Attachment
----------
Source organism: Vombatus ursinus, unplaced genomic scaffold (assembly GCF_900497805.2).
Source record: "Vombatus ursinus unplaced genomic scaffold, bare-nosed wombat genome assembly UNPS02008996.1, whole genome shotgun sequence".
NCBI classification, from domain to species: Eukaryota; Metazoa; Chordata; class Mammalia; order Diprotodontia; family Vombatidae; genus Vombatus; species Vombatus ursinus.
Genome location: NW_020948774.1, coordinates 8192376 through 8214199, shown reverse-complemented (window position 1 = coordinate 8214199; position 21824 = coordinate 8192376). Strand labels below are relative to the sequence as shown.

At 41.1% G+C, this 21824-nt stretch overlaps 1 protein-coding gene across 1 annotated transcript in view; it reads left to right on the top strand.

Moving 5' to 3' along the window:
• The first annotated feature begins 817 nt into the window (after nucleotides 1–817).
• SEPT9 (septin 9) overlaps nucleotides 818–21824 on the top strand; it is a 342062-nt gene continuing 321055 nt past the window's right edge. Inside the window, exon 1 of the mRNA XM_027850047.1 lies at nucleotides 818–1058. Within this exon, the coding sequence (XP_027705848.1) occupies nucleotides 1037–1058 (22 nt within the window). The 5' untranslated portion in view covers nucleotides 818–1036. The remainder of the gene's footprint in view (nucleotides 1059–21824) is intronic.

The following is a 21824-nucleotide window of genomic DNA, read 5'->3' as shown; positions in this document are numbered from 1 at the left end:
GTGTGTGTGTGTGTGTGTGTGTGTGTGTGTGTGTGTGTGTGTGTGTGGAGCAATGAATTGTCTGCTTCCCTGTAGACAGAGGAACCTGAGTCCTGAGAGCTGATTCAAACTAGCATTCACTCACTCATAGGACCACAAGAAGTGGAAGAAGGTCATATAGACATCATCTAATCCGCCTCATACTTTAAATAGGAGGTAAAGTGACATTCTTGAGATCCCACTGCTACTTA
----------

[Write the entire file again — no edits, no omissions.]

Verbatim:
Source organism: Vombatus ursinus, unplaced genomic scaffold (assembly GCF_900497805.2).
Source record: "Vombatus ursinus unplaced genomic scaffold, bare-nosed wombat genome assembly UNPS02008996.1, whole genome shotgun sequence".
NCBI classification, from domain to species: Eukaryota; Metazoa; Chordata; class Mammalia; order Diprotodontia; family Vombatidae; genus Vombatus; species Vombatus ursinus.
Genome location: NW_020948774.1, coordinates 8192376 through 8214199, shown reverse-complemented (window position 1 = coordinate 8214199; position 21824 = coordinate 8192376). Strand labels below are relative to the sequence as shown.

At 41.1% G+C, this 21824-nt stretch overlaps 1 protein-coding gene across 1 annotated transcript in view; it reads left to right on the top strand.

Moving 5' to 3' along the window:
• The first annotated feature begins 817 nt into the window (after nucleotides 1–817).
• SEPT9 (septin 9) overlaps nucleotides 818–21824 on the top strand; it is a 342062-nt gene continuing 321055 nt past the window's right edge. Inside the window, exon 1 of the mRNA XM_027850047.1 lies at nucleotides 818–1058. Within this exon, the coding sequence (XP_027705848.1) occupies nucleotides 1037–1058 (22 nt within the window). The 5' untranslated portion in view covers nucleotides 818–1036. The remainder of the gene's footprint in view (nucleotides 1059–21824) is intronic.

The following is a 21824-nucleotide window of genomic DNA, read 5'->3' as shown; positions in this document are numbered from 1 at the left end:
GTGTGTGTGTGTGTGTGTGTGTGTGTGTGTGTGTGTGTGTGTGTGTGGAGCAATGAATTGTCTGCTTCCCTGTAGACAGAGGAACCTGAGTCCTGAGAGCTGATTCAAACTAGCATTCACTCACTCATAGGACCACAAGAAGTGGAAGAAGGTCATATAGACATCATCTAATCCGCCTCATACTTTAAATAGGAGGTAAAGTGACATTCTTGAGATCCCACTGCTACTTA